Nilekani's Ice-Breaker

To start his work, the boss of India's unique identity project doesn't need to look beyond his mobile phone and voter identity card

Published: Aug 27, 2009

Now that the government has decided to assign a unique identity to each citizen in a bid to target social security services as well as assure internal security, the 1.16-billion population is waiting with bated breath. Issuing identities to all of them is a laudable, but a very long-term exercise. The day when the last Indian has been given the record will surely arrive, but we need a more modest goal post to start the project with. So, what is the minimum number of identity records that Nandan Nilekani, as the head of Unique Identity Authority of India, can issue without much sweat using the existing databases?

We say it is 300 million.

Image: Abhijeet Kini
There are several places Nilekani sahib could be looking for: the databases of PAN card, passport, driving licence, ration card, voter I-card and so on. But the first three cover only a small part of the population and the ration card data is subsumed in voter card data.

The database of voters is a credible starting point. Almost 586 million people have this card. But there is another database which is equally powerful: the mobile subscribers.

“You get 40 percent penetration straightaway and this data has been verified by the Telecom Regulatory Authority of India (TRAI),” says Guru Malladi, partner, Ernst & Young. Mobile connections of 427 million, however, do not mean subscribers. Some subscribers have more than one connection. Research firm Gartner estimates that 10 percent of connections fall in this category. Based on recent Department of Telecommunications audits of leading mobile operator’s subscriber bona-fides, anywhere from 5 to 10 percent might turn out to be invalid. Assume 5 percent as the conservative estimate. Then there are connections being used by companies for their business operations. Add another 5 percent. The number that remains is 350 million.

So now we have two large databases, one with 586 million people in it and the other with 350 million people. There will be common entries in these two databases. You call in the experts at de-duplicating. A de-duplication expert at IIT Bombay, who has worked on government database projects, reckons when such databases are merged and the common entries removed then the size of the database can become half or even one-fourth of the total entries.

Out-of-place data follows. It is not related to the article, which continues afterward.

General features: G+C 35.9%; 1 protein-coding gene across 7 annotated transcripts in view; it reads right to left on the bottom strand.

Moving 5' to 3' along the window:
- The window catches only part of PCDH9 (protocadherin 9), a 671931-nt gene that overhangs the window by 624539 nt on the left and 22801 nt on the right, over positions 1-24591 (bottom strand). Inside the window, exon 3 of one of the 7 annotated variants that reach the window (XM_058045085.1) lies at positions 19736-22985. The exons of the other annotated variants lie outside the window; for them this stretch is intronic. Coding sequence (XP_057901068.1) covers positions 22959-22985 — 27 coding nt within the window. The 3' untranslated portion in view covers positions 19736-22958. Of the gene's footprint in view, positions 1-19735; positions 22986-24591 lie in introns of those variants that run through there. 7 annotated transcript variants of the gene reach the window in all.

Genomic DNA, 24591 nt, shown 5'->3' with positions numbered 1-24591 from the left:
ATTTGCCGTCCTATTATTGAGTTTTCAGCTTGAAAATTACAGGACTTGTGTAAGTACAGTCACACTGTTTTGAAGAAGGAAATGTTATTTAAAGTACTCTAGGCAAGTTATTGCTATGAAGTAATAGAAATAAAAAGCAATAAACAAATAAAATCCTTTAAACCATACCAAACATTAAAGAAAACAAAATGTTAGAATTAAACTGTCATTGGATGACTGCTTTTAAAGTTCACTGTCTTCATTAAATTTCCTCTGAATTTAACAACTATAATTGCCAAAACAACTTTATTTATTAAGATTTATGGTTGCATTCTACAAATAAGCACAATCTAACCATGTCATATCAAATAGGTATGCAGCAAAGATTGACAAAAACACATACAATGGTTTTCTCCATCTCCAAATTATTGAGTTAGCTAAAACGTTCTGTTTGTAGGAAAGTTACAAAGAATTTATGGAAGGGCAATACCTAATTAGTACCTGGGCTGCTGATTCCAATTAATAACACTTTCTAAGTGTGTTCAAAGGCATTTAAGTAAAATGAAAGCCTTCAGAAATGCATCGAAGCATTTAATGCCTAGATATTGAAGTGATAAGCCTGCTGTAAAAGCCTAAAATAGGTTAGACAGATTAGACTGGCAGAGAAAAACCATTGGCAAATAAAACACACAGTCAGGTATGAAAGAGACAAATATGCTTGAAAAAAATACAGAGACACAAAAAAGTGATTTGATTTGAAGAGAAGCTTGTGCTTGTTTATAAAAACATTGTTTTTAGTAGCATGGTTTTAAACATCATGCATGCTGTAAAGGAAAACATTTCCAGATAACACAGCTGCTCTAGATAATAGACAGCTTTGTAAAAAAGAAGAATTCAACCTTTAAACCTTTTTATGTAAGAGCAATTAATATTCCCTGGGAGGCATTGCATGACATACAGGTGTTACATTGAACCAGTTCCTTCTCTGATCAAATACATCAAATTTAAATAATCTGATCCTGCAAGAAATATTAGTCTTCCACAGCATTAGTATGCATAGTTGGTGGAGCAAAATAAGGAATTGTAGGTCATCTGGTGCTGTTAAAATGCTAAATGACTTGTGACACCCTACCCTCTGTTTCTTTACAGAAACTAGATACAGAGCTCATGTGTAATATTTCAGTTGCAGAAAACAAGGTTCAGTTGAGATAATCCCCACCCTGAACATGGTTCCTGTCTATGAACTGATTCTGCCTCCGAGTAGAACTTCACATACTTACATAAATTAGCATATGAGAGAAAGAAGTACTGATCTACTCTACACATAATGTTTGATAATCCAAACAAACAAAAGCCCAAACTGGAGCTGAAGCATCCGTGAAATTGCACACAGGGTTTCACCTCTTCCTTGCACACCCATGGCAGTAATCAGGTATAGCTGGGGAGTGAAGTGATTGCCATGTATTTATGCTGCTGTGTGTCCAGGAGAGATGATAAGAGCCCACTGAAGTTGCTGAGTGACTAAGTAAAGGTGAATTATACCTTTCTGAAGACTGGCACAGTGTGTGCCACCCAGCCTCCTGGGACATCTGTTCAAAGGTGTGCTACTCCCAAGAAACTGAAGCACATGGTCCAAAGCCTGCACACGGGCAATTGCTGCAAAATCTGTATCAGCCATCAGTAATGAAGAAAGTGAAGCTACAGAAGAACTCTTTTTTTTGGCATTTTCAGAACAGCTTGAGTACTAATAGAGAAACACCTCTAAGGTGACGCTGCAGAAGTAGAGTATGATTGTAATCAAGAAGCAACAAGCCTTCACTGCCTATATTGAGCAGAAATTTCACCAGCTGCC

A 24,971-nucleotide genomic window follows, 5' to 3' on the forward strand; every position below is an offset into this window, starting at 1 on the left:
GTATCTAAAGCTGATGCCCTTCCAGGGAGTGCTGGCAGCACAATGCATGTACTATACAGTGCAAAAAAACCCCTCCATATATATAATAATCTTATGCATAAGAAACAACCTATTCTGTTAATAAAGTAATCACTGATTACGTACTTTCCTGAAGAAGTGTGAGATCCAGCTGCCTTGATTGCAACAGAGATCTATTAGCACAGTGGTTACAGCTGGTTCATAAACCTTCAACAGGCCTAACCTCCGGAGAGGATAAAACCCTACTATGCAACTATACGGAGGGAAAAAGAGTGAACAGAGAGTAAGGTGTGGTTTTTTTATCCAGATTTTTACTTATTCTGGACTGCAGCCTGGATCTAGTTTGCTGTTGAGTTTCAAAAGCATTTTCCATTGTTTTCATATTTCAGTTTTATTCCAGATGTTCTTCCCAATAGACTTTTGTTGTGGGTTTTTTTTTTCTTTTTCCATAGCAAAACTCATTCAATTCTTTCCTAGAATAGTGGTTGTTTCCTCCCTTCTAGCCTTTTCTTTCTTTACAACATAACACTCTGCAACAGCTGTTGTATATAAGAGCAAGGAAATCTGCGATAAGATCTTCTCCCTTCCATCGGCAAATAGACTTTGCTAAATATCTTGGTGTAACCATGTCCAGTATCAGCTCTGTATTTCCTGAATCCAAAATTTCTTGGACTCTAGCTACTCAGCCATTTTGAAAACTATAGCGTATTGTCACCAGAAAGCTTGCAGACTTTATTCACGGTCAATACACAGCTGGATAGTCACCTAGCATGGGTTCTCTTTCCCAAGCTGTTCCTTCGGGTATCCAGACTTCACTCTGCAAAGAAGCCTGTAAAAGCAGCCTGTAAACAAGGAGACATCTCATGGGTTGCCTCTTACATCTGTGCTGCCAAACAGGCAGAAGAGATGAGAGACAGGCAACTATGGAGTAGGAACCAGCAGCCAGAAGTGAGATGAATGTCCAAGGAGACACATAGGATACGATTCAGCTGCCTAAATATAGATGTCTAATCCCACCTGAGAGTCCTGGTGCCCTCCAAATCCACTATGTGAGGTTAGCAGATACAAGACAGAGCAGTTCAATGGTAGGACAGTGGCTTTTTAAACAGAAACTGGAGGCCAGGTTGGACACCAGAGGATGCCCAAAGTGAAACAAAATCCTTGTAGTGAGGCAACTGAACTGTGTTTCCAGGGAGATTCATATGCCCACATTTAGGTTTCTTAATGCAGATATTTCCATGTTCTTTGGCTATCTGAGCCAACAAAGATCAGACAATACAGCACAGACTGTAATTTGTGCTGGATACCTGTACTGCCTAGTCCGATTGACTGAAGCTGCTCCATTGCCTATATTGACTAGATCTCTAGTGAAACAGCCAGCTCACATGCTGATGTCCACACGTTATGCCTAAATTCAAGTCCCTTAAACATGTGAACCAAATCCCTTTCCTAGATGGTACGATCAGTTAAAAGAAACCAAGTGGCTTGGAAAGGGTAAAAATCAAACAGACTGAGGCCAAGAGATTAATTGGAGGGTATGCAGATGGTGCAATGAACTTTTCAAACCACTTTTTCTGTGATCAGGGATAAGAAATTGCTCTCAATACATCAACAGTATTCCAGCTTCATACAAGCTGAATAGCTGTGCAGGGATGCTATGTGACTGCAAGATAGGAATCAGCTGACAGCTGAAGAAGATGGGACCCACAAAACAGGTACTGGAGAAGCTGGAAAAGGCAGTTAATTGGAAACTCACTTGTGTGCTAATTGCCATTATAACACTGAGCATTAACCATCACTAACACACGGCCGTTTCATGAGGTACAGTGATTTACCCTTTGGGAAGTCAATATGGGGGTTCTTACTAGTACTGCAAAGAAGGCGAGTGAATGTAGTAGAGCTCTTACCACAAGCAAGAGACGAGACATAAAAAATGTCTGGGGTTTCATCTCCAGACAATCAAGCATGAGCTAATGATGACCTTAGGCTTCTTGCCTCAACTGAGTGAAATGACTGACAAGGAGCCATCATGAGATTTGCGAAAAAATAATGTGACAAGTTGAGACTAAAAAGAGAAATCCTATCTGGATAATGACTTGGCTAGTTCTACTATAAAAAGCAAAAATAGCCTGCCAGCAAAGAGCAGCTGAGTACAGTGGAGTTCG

Let us assume that in this case the size will be a third of 586 million and 350 million put together. That number is 312 million. If the top 5 percent of the population really isn’t dependent on the services that this new identity scheme will deliver then 300 million is a good target for Nilekani.

(This story appears in the 28 August, 2009 issue of Forbes India. You can buy our tablet version from Magzter.com. To visit our Archives, click here.)

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  • Rohin Dharmakumar

    Hi Riyas : The de-duplication process will find people who are there on both lists. You cannot therefore assume that all 350 million (now of course higher) mobile subscribers will also be voter card holders.<br /> <br /> @Anand - I agree. Which is why we have discounted 427 million to 350 million in the article. If you're saying even that is too high, we'd love to hear how you calculated that :)

    on Oct 29, 2009
  • Riyas Mohammed

    "Telecon subscriber with 586 million voter list with 350 million people. There will be common entries in these two databases" I do agree about 'common entries' but in this case the smaller being the voter list, whatever be the duplication, you are talking about, the min no. can be the latter one right? So the figure should be 350 mn and not the 1/3rd as brought out here. Pls clarify.

    on Oct 29, 2009
  • Anand

    IMO it would be a blunder to assume that the mobile subscriber data is verified and is fool-proof. It is certainly not as reliable as we would like for the UID project.

    on Aug 27, 2009
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